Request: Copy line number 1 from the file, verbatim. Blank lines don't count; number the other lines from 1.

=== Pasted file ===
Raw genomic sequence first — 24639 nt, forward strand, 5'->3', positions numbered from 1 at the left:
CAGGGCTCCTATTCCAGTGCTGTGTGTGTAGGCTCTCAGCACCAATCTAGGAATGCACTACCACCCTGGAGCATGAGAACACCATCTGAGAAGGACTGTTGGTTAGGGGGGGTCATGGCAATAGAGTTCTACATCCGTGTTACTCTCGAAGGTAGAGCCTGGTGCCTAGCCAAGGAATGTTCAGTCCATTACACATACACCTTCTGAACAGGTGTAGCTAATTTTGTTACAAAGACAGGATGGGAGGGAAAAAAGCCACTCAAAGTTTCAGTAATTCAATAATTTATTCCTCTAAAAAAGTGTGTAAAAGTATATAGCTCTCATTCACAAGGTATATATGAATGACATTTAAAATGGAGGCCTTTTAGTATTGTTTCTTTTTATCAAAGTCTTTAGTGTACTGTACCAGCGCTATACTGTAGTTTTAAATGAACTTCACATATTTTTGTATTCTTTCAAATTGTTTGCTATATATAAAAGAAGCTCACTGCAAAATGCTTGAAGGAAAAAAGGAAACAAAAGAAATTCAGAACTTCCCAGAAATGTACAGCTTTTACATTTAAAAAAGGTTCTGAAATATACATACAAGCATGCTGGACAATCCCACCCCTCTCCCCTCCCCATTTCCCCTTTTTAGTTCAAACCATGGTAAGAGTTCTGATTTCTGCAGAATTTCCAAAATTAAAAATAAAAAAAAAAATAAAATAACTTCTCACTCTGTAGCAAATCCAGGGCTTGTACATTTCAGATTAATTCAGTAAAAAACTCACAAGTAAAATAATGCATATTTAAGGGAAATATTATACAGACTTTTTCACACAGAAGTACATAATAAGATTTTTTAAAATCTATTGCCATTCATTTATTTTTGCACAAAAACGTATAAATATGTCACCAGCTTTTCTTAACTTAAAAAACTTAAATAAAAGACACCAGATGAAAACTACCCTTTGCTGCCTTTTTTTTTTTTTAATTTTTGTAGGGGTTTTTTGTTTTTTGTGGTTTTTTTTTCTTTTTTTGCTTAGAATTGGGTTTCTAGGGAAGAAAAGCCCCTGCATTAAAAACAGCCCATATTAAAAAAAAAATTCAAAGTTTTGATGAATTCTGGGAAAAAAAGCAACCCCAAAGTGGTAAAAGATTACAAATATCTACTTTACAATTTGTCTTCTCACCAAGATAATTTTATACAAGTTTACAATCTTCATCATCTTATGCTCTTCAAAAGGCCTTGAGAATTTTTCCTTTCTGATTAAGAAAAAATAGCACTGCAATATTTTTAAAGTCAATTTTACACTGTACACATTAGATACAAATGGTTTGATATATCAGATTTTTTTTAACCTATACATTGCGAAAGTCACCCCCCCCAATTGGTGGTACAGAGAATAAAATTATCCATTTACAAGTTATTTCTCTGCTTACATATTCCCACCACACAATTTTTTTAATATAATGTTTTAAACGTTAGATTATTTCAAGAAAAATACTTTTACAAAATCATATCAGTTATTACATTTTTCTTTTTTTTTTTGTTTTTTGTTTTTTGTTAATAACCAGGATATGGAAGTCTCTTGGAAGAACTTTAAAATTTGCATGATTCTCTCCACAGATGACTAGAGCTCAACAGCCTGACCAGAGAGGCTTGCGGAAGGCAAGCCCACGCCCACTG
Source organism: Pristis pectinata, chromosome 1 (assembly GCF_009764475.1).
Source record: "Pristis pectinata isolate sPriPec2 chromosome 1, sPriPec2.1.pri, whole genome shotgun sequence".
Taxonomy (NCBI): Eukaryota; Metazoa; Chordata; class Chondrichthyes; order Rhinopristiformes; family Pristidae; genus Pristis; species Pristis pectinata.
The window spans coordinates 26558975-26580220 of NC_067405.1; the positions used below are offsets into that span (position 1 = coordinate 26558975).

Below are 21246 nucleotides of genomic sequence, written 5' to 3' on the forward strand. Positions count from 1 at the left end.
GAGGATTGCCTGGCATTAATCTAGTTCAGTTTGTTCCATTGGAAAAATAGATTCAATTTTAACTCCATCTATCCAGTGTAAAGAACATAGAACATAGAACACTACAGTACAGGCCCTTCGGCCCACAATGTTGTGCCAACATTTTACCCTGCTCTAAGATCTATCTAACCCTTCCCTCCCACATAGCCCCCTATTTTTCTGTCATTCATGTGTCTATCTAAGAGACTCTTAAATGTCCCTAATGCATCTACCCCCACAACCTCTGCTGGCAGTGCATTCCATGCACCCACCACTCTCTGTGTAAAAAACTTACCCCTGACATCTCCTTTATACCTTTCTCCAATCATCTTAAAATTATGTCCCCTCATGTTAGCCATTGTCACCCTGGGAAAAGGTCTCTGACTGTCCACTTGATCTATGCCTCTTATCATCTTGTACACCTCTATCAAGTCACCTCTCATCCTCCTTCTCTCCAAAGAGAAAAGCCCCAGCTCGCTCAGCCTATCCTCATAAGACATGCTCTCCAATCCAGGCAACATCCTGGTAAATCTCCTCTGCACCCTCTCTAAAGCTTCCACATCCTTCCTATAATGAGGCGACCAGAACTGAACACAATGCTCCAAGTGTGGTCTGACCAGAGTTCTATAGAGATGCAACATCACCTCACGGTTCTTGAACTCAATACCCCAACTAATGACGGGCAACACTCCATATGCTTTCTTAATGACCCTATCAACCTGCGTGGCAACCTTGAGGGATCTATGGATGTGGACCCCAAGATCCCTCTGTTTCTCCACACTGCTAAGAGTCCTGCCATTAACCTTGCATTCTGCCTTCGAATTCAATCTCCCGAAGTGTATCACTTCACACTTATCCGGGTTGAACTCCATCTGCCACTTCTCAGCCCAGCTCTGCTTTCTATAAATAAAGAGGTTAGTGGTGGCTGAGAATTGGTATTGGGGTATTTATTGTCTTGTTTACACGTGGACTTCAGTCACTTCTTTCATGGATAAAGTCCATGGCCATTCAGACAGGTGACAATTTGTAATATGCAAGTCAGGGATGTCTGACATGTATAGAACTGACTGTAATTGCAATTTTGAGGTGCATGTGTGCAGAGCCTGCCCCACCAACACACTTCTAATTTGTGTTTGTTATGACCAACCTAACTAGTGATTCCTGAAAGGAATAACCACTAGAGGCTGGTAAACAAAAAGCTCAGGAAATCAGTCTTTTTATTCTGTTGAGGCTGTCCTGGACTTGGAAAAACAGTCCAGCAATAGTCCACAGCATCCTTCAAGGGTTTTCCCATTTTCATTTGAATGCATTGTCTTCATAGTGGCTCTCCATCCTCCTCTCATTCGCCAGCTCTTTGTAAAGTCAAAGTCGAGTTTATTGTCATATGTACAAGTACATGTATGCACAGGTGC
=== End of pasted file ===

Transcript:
Raw genomic sequence first — 24639 nt, forward strand, 5'->3', positions numbered from 1 at the left: